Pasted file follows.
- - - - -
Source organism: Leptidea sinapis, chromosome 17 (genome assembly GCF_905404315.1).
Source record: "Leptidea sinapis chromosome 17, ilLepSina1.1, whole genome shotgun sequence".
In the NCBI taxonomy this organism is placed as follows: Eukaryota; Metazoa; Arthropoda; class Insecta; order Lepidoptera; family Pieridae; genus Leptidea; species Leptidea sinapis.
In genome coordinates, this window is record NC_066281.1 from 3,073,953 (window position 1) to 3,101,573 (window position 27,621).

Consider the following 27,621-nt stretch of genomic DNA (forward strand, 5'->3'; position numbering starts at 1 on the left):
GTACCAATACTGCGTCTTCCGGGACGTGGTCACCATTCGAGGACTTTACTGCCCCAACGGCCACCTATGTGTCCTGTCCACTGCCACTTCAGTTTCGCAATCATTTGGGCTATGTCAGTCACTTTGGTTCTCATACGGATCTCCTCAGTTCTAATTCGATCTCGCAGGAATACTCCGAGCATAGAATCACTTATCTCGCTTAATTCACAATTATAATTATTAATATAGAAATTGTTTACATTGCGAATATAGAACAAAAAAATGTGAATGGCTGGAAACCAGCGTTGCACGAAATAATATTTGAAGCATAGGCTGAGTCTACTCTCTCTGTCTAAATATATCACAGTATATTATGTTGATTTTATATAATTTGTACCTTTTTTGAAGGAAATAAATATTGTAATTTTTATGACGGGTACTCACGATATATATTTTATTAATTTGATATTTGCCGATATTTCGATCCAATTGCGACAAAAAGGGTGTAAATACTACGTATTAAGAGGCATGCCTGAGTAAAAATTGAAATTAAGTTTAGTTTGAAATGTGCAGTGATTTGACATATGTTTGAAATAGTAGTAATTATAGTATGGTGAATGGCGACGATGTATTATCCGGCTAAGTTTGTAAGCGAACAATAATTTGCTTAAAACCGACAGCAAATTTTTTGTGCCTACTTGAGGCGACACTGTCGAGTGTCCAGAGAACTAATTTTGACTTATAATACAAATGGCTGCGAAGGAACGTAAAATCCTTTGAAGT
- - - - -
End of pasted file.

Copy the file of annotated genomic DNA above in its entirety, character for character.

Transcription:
Source organism: Leptidea sinapis, chromosome 17 (genome assembly GCF_905404315.1).
Source record: "Leptidea sinapis chromosome 17, ilLepSina1.1, whole genome shotgun sequence".
In the NCBI taxonomy this organism is placed as follows: Eukaryota; Metazoa; Arthropoda; class Insecta; order Lepidoptera; family Pieridae; genus Leptidea; species Leptidea sinapis.
In genome coordinates, this window is record NC_066281.1 from 3,073,953 (window position 1) to 3,101,573 (window position 27,621).

Consider the following 27,621-nt stretch of genomic DNA (forward strand, 5'->3'; position numbering starts at 1 on the left):
GTACCAATACTGCGTCTTCCGGGACGTGGTCACCATTCGAGGACTTTACTGCCCCAACGGCCACCTATGTGTCCTGTCCACTGCCACTTCAGTTTCGCAATCATTTGGGCTATGTCAGTCACTTTGGTTCTCATACGGATCTCCTCAGTTCTAATTCGATCTCGCAGGAATACTCCGAGCATAGAATCACTTATCTCGCTTAATTCACAATTATAATTATTAATATAGAAATTGTTTACATTGCGAATATAGAACAAAAAAATGTGAATGGCTGGAAACCAGCGTTGCACGAAATAATATTTGAAGCATAGGCTGAGTCTACTCTCTCTGTCTAAATATATCACAGTATATTATGTTGATTTTATATAATTTGTACCTTTTTTGAAGGAAATAAATATTGTAATTTTTATGACGGGTACTCACGATATATATTTTATTAATTTGATATTTGCCGATATTTCGATCCAATTGCGACAAAAAGGGTGTAAATACTACGTATTAAGAGGCATGCCTGAGTAAAAATTGAAATTAAGTTTAGTTTGAAATGTGCAGTGATTTGACATATGTTTGAAATAGTAGTAATTATAGTATGGTGAATGGCGACGATGTATTATCCGGCTAAGTTTGTAAGCGAACAATAATTTGCTTAAAACCGACAGCAAATTTTTTGTGCCTACTTGAGGCGACACTGTCGAGTGTCCAGAGAACTAATTTTGACTTATAATACAAATGGCTGCGAAGGAACGTAAAATCCTTTGAAGT